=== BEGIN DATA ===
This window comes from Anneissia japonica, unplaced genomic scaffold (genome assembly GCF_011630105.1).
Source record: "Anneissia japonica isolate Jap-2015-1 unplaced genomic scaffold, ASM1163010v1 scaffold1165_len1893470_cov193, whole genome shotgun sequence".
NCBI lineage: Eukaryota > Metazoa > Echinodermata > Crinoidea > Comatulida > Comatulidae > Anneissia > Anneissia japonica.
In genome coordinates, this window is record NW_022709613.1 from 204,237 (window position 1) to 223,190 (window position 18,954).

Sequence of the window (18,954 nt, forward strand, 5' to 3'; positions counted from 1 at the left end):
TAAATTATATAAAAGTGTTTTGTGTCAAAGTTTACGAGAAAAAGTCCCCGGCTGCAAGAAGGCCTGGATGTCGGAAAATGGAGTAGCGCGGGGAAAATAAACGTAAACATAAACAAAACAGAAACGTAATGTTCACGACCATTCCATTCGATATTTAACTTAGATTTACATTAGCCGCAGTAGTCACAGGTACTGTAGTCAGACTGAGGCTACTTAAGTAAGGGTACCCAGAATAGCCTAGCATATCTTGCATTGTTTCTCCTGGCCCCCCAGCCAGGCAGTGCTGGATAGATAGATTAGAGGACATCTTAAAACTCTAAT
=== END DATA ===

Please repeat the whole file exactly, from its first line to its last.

This window comes from Anneissia japonica, unplaced genomic scaffold (genome assembly GCF_011630105.1).
Source record: "Anneissia japonica isolate Jap-2015-1 unplaced genomic scaffold, ASM1163010v1 scaffold1165_len1893470_cov193, whole genome shotgun sequence".
NCBI lineage: Eukaryota > Metazoa > Echinodermata > Crinoidea > Comatulida > Comatulidae > Anneissia > Anneissia japonica.
In genome coordinates, this window is record NW_022709613.1 from 204,237 (window position 1) to 223,190 (window position 18,954).

Sequence of the window (18,954 nt, forward strand, 5' to 3'; positions counted from 1 at the left end):
TAAATTATATAAAAGTGTTTTGTGTCAAAGTTTACGAGAAAAAGTCCCCGGCTGCAAGAAGGCCTGGATGTCGGAAAATGGAGTAGCGCGGGGAAAATAAACGTAAACATAAACAAAACAGAAACGTAATGTTCACGACCATTCCATTCGATATTTAACTTAGATTTACATTAGCCGCAGTAGTCACAGGTACTGTAGTCAGACTGAGGCTACTTAAGTAAGGGTACCCAGAATAGCCTAGCATATCTTGCATTGTTTCTCCTGGCCCCCCAGCCAGGCAGTGCTGGATAGATAGATTAGAGGACATCTTAAAACTCTAAT